I closed Zopa a while back when they stopped the "direct" lending option and made it just a simple return with no control, or insurance. Over the 6 years it took me to get all my money out, I received £388 return on a £3k initial investment. Not so great, but a lot of that was down to the nature of P2P - as you take out the money, slowly, you get reduced return. So after 3 years I was down to a £1k balance. So that 12% total return would look better as an annualised figure, but its irrelevant as its what you get back that matters.

Thincats, I'm still somewhat invested but it returned a more acceptable return: £10k in, £4.3k out with a balance today of just over £9k. That did a lot better than anticipated which is why it has not been withdrawn.

FC, have been closing this down for a little while, £4k in, £1450 balance today with £4300 taken out so far, the majority of which has been over the last 2 years.

So all in all, FC seems to have done the best which is surprising as its had the most bad debt, I guess the extra cost of those loans matter, but both TC and FC have been much more invested since the beginning unlike Zopa where I steadily drew down the investment 2 years after it started.


So if I was suggesting a P2P platform, it'd be FC. Zopa - I don't see the point, you can get more return a lot easier elsewhere. Thincats - their website is so bad, so truly bad, I haven't a clue what's going on with my investment. FC for all the nervousness about it, turned out to be a good platform with clear summary, fee and tax statements and although a lot of (expected) bad debt, earnings made up for that.

However, even FC's return is (apparently) 6% annualised. I have boring funds that return that much without hassle - iShares Sterling Corporate Bond has returned 5.1% annualised and I can sell that in 5 minutes if I need the money.

A P2P might be a good bit of diversified income alongside, say a HYP, if you set it up in an ISA and just take out the interest. I might be interested in that as part of a retirement plan, but they're not amazing investments even if they're not all useless ones either. I would stick with FC as the only provider I'd consider today as the others don't return enough or are horrible to use.

A sidenote. When these first started you were a lot closer to the lender and bad debt became a factor - as I saw the reports coming in on FC I'd be shouting at the screen 'tell em who they are so I can go round there with a pointy stick and a 10p piece to drop in front of them, lets see if you take my money now you b****ds", but after a while you begin to realise its just part of the game. The P2Ps have all gone further away, making the decisions who to lend to away from the investor and as far as i'm concerned have become riskier building societies. I think they might go further in this regard, taking investment money from us and running everything without any of our involvement soon. Possibly seeing this already happening with their fundraising issues.

StepOne
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Re: Peer to Peer - experiences and risk?

#180277

Postby StepOne » November 14th, 2018, 3:33 pm

Just a quick follow up, I have 'sold' my Funding Circle loans - I expected this could be a slow process, but in fact it only took a few minutes between my clicking 'sell' and getting an email saying all loan parts had been sold - £4,970 worth.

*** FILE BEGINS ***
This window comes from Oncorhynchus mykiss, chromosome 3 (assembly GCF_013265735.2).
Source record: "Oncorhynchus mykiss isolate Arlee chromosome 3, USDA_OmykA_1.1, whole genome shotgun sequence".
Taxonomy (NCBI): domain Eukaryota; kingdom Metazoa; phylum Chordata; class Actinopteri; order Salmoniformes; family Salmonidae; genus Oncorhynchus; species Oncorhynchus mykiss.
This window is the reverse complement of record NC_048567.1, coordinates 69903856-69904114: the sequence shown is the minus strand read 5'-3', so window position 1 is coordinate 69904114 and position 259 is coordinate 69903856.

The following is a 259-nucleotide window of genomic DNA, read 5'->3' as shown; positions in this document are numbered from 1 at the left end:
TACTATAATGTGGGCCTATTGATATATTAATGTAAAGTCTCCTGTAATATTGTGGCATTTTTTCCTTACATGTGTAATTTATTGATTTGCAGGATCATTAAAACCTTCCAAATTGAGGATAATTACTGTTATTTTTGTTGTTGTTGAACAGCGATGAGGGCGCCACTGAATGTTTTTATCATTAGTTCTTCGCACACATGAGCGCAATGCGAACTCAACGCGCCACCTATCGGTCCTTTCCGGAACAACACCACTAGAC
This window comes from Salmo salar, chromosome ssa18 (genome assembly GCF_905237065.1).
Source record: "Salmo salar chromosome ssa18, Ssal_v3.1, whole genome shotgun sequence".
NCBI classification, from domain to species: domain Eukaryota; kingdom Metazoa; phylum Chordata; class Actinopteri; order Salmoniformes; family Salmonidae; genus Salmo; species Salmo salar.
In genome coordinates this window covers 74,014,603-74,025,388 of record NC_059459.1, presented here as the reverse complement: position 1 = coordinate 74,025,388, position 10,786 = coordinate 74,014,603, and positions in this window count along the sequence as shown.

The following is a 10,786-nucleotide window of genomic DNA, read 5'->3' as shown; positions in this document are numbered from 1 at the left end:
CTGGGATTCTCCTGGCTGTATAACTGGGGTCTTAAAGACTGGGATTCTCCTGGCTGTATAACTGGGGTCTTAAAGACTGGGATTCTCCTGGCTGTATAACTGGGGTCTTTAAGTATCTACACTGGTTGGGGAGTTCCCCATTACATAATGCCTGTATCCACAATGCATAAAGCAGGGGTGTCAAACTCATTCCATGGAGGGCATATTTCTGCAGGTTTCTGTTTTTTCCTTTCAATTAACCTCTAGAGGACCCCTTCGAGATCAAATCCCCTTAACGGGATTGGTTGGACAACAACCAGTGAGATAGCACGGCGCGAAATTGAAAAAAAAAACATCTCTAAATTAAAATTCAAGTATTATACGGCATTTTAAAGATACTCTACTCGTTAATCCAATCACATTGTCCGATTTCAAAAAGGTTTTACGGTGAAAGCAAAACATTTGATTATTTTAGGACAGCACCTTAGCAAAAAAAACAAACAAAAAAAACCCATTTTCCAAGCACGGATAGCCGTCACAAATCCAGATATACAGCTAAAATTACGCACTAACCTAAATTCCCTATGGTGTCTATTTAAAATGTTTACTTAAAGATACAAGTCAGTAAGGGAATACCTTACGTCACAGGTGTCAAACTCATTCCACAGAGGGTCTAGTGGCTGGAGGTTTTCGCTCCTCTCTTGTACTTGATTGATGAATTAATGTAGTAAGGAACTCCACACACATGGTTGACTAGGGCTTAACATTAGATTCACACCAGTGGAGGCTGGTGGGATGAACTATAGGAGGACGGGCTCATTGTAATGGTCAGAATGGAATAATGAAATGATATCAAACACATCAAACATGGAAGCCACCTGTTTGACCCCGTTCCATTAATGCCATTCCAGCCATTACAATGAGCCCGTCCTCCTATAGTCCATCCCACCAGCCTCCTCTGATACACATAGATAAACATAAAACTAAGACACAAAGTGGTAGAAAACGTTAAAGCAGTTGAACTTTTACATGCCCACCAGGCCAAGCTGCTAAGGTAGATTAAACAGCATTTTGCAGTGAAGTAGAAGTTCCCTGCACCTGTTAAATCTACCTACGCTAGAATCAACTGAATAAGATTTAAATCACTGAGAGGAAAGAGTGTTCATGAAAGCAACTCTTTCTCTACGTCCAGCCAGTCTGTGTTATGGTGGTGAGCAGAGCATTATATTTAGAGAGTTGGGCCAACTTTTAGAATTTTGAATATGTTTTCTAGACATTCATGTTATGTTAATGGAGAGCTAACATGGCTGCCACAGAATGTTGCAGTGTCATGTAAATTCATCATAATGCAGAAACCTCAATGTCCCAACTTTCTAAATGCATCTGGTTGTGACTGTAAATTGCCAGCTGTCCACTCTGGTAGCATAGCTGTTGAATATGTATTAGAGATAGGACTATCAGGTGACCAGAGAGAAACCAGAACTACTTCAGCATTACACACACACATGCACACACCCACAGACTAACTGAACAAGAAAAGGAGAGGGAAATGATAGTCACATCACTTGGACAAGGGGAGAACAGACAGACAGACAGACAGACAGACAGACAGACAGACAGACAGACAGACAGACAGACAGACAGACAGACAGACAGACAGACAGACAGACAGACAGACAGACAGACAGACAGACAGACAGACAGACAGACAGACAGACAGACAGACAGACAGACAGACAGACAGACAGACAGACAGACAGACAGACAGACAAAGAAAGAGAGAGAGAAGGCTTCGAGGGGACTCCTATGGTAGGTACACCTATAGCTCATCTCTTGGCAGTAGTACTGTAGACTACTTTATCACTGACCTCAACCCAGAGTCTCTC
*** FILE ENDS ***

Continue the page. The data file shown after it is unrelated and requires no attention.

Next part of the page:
This appears to leave me with £5,027 in cash, plus another £196 of outstanding loans, almost all of which are classed as 'Bad Debt' or 'Late' and therefore cannot be sold. One or two have only one payment remaining and also cannot be sold.

So some of these loans will come in , but it's not clear yet how much - I guess not that much.

So at the moment my £5,000 investment has turned into £5,027 after ten months, with the possibility of a few more payments to come. Not a great return, although I accept I have probably cut things short quite quickly.

StepOne.

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Re: Peer to Peer - experiences and risk?

#181120

Postby toofast2live » November 17th, 2018, 5:49 pm

I think you cut it very short very quickly. FC P2P, for 5 year loans, is a five year product - whatever maybe implied generally or specifically by the site. You do not stand a prayer of achieving "average returns" on a site like FC unless you invest and re-invest capital and income for five years. I reckon the sweet spot for FC is to have between 800 and a thousand loans, so dont even think about it if you haven't got 10K to invest. Any lower than that and any less time than five years and you're banking on luck - maybe you get a higher return, maybe you get a lower return. With about 20k invested I am getting about 6.5%, and happy.

For more predictable loan returns head to Ratesetter. There you set the rate you want and you are "protected" by a provision fund. On RS recently I have been getting money lent out at 6.0% to 6.7%. Another "protected" site is LendingWorks - currently overing 6.5% with provision fund and redundancy insurance.

For near instant access i use Assetzcapital's 30 day account currently offering about 5.2% (i think). It also operates a "provision fund".

I used to like ZOPA but am now put off by their low rates - only about 5% in their higher risk account. But like FC you won't get anywhere near the average return with a small wedge over a short period of time. See the rates for short term money on assetzcapital above and go there

As for the 12% plus sites like Funding Secure - the less said the better! Unless you get lucky you won't clear more than 6.5% to 7%, after their appaling bad debt.